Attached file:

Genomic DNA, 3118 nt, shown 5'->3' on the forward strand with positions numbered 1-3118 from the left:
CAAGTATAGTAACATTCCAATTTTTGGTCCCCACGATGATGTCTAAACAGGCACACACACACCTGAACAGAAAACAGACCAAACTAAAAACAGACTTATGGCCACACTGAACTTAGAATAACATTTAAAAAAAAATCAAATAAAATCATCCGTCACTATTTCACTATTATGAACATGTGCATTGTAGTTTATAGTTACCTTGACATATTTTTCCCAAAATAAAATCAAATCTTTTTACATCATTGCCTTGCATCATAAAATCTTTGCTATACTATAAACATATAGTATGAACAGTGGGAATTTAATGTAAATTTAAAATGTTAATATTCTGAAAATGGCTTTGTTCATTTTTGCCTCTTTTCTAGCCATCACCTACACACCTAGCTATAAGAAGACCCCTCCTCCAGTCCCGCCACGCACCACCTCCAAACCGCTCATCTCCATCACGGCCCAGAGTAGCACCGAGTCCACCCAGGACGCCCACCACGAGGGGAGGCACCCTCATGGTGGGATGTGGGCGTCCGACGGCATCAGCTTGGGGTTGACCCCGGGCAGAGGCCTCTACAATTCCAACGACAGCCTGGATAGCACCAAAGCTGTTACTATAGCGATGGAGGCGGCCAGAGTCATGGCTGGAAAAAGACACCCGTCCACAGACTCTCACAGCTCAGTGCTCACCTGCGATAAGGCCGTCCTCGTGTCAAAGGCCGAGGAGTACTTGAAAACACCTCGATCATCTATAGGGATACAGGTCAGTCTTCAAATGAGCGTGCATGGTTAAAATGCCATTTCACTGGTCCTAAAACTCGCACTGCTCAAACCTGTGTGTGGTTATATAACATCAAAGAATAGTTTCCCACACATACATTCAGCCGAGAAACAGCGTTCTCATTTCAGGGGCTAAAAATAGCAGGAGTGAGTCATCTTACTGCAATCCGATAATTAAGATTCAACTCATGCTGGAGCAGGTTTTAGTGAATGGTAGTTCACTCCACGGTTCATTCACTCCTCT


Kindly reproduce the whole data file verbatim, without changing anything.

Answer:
Genomic DNA, 3118 nt, shown 5'->3' on the forward strand with positions numbered 1-3118 from the left:
CAAGTATAGTAACATTCCAATTTTTGGTCCCCACGATGATGTCTAAACAGGCACACACACACCTGAACAGAAAACAGACCAAACTAAAAACAGACTTATGGCCACACTGAACTTAGAATAACATTTAAAAAAAAATCAAATAAAATCATCCGTCACTATTTCACTATTATGAACATGTGCATTGTAGTTTATAGTTACCTTGACATATTTTTCCCAAAATAAAATCAAATCTTTTTACATCATTGCCTTGCATCATAAAATCTTTGCTATACTATAAACATATAGTATGAACAGTGGGAATTTAATGTAAATTTAAAATGTTAATATTCTGAAAATGGCTTTGTTCATTTTTGCCTCTTTTCTAGCCATCACCTACACACCTAGCTATAAGAAGACCCCTCCTCCAGTCCCGCCACGCACCACCTCCAAACCGCTCATCTCCATCACGGCCCAGAGTAGCACCGAGTCCACCCAGGACGCCCACCACGAGGGGAGGCACCCTCATGGTGGGATGTGGGCGTCCGACGGCATCAGCTTGGGGTTGACCCCGGGCAGAGGCCTCTACAATTCCAACGACAGCCTGGATAGCACCAAAGCTGTTACTATAGCGATGGAGGCGGCCAGAGTCATGGCTGGAAAAAGACACCCGTCCACAGACTCTCACAGCTCAGTGCTCACCTGCGATAAGGCCGTCCTCGTGTCAAAGGCCGAGGAGTACTTGAAAACACCTCGATCATCTATAGGGATACAGGTCAGTCTTCAAATGAGCGTGCATGGTTAAAATGCCATTTCACTGGTCCTAAAACTCGCACTGCTCAAACCTGTGTGTGGTTATATAACATCAAAGAATAGTTTCCCACACATACATTCAGCCGAGAAACAGCGTTCTCATTTCAGGGGCTAAAAATAGCAGGAGTGAGTCATCTTACTGCAATCCGATAATTAAGATTCAACTCATGCTGGAGCAGGTTTTAGTGAATGGTAGTTCACTCCACGGTTCATTCACTCCTCT